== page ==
Ask not what you can do for Mexico, but what Mexico can do for you. A cynical transposition of JFK’s ’61 inaugural address has been a hallmark of the nation’s politics and commerce, and sadly the prevailing current in the Mexico’s tequila business as well. Since its establishment two hundred years ago, Mexico’s national liquor category has been dominated not by artisan distillers peddling homespun libations, but rather by brand marketing companies seeking profitable enterprise. It’s been more of an extraction model than a contribution one. Counterintuitively, distillation isn’t the differentiating challenge in tequila. Rather, it’s the cultivation of tequila’s raw material, the agave, which requires many years to grow to maturity and is protected by a small denomination of origin, similar to champagne in France or scotch in Scotland. Tequila’s largest marketers have forever incorporated the easy part of owning their own distilleries, but have cautiously refrained from growing agave for a preference of playing farmers off one another to suppress agave pricing, thereby maximizing operating profits with which to market their brands.
Mexico’s national tequila brand-owners, challenged for so long with minimizing agave pricing, slowly developed a model of sourcing their raw material from literally tens of thousands of agave growers within the same denomination of origin region, competing with one another to sell to the distilleries. Over the past two centuries precious few of these agave farmers were able to free themselves from the essentially exploitative model of cultivating for larger distilleries, to instead use their agave to produce their own tequila. It’s a dicey game competing with the big boys, but here and there, a handful have managed to survive. Meanwhile the larger marketers with their own distilleries kept about their business, buying third-party agave on an intentionally price-competitive market, distilling it and spending their profits on growing their brand popularity.
It all changed in the early 2000’s, however, when spirits industry globalization led to a consolidation among liquor brand owners, down to a half dozen or so companies who own and control most of what’s available in your local store or tavern. The international liquor conglomerates saw the vulnerability in agave shortages and gluts caused by tens of thousands of cultivators determining their individual planting cycles based on current pricing, and sought to eliminate their dependence on mature agave entirely. They introduced massive mechanical machines standardized in the sugar industry called “diffusers”, which are capable of extracting sugars from baby agave plants and with higher efficiency. Suddenly agave cultivators found that fewer and fewer global tequila marketing companies, who had by now purchased their own Mexican national distilleries, had use for their mature agave. They could do ‘just fine’ with baby agave grown without expertise, as long as it was processed with their gigantic diffuser machinery.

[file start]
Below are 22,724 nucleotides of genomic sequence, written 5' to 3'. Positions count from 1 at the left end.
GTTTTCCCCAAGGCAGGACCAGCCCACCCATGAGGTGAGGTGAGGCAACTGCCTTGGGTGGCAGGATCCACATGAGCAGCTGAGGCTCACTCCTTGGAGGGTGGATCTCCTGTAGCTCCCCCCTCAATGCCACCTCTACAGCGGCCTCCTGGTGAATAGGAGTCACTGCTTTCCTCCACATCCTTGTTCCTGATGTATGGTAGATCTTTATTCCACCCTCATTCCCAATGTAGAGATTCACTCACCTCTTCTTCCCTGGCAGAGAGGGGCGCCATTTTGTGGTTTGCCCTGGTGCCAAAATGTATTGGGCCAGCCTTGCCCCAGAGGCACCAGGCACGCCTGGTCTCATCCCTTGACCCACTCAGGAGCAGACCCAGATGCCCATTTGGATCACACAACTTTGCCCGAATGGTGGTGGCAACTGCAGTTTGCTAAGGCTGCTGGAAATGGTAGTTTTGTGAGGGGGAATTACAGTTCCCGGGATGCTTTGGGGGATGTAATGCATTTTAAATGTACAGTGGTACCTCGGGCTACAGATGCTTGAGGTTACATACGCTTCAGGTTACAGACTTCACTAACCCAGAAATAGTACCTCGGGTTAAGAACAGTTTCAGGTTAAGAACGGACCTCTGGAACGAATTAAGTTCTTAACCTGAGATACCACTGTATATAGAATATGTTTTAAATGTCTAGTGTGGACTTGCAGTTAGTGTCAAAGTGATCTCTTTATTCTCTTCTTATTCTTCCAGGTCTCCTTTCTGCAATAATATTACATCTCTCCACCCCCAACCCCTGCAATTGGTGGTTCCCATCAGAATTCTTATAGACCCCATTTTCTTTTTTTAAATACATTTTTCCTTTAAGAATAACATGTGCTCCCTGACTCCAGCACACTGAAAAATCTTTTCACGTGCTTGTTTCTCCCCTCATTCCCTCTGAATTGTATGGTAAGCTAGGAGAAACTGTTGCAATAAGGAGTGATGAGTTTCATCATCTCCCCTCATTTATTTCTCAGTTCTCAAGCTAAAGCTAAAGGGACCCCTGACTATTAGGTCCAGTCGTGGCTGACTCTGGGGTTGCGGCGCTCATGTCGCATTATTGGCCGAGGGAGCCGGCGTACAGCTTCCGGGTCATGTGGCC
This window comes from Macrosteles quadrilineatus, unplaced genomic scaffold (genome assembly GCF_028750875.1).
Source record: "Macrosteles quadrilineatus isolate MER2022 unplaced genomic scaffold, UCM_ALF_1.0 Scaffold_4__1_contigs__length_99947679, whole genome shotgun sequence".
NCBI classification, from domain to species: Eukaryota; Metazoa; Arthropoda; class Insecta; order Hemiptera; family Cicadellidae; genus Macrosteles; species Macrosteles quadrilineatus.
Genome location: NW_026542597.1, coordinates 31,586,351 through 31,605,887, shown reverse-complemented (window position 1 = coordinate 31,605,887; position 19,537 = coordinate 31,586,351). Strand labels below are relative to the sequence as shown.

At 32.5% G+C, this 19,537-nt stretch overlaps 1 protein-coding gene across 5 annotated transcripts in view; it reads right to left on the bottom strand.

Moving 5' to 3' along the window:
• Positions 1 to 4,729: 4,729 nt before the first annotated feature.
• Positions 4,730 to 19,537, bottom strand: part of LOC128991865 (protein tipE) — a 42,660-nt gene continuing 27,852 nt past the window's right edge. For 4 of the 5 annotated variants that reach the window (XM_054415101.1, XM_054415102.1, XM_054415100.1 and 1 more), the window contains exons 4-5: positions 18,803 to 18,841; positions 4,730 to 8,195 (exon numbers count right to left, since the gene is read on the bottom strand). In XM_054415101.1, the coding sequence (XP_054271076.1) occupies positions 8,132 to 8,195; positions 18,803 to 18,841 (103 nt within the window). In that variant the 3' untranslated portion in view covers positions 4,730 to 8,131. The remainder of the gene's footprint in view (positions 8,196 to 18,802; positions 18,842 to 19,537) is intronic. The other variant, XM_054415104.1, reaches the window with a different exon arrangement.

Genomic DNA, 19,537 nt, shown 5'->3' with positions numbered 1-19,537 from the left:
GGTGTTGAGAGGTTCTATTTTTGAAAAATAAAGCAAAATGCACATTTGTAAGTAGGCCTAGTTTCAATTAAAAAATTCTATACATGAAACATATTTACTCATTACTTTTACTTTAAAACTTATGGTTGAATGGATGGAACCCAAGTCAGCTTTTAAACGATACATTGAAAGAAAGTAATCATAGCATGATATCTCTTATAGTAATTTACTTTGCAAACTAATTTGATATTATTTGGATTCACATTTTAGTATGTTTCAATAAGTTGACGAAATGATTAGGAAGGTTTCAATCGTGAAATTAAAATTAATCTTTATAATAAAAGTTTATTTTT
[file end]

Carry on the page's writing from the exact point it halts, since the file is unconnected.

Disappointingly for aficionados of tequila, the newly introduced diffusers do nothing for flavor or quality. They produce only a homogenized, cloying distillate devoid of character, nuance, craftsmanship or point of origin. They are bland, soft, boring and undifferentiated. In fact, they are contrary to the essential character of Mexico, itself, which shares none of those descriptors. And for the centuries-old culture and traditions of agave cultivators, they’ve been reduced now to slightly more than 2,000 farmers from nearly 30,000 farmers only 25 years ago. Globalization arrived to the liquor industry, global marketers purchased their own tequila distilleries, improved production efficiency and the category will never be the same. Save the last cultivator-distillers and have a way better tasting experience by drinking non-diffuser tequilas. There aren’t many left.